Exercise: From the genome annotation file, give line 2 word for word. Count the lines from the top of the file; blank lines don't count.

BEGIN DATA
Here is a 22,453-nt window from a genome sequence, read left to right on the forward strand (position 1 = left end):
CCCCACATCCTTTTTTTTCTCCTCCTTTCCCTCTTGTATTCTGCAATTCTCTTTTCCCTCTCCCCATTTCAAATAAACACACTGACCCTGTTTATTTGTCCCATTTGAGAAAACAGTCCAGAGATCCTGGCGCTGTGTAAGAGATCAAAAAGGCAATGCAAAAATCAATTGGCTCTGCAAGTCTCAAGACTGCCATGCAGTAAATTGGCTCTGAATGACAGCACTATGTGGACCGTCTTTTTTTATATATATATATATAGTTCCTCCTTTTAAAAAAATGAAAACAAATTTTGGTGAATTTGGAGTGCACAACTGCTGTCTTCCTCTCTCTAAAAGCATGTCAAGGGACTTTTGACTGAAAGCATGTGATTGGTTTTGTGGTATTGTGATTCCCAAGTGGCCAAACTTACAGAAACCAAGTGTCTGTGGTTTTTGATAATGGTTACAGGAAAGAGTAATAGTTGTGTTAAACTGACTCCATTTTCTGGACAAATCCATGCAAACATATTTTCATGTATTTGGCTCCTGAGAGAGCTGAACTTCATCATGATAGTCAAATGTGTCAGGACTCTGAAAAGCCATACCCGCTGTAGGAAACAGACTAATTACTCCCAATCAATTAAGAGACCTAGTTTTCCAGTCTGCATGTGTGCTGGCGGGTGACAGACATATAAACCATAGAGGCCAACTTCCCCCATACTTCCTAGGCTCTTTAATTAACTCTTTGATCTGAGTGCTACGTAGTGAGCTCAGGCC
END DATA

CCCCACATCCTTTTTTTTCTCCTCCTTTCCCTCTTGTATTCTGCAATTCTCTTTTCCCTCTCCCCATTTCAAATAAACACACTGACCCTGTTTATTTGTCCCATTTGAGAAAACAGTCCAGAGATCCTGGCGCTGTGTAAGAGATCAAAAAGGCAATGCAAAAATCAATTGGCTCTGCAAGTCTCAAGACTGCCATGCAGTAAATTGGCTCTGAATGACAGCACTATGTGGACCGTCTTTTTTTATATATATATATATAGTTCCTCCTTTTAAAAAAATGAAAACAAATTTTGGTGAATTTGGAGTGCACAACTGCTGTCTTCCTCTCTCTAAAAGCATGTCAAGGGACTTTTGACTGAAAGCATGTGATTGGTTTTGTGGTATTGTGATTCCCAAGTGGCCAAACTTACAGAAACCAAGTGTCTGTGGTTTTTGATAATGGTTACAGGAAAGAGTAATAGTTGTGTTAAACTGACTCCATTTTCTGGACAAATCCATGCAAACATATTTTCATGTATTTGGCTCCTGAGAGAGCTGAACTTCATCATGATAGTCAAATGTGTCAGGACTCTGAAAAGCCATACCCGCTGTAGGAAACAGACTAATTACTCCCAATCAATTAAGAGACCTAGTTTTCCAGTCTGCATGTGTGCTGGCGGGTGACAGACATATAAACCATAGAGGCCAACTTCCCCCATACTTCCTAGGCTCTTTAATTAACTCTTTGATCTGAGTGCTACGTAGTGAGCTCAGGCC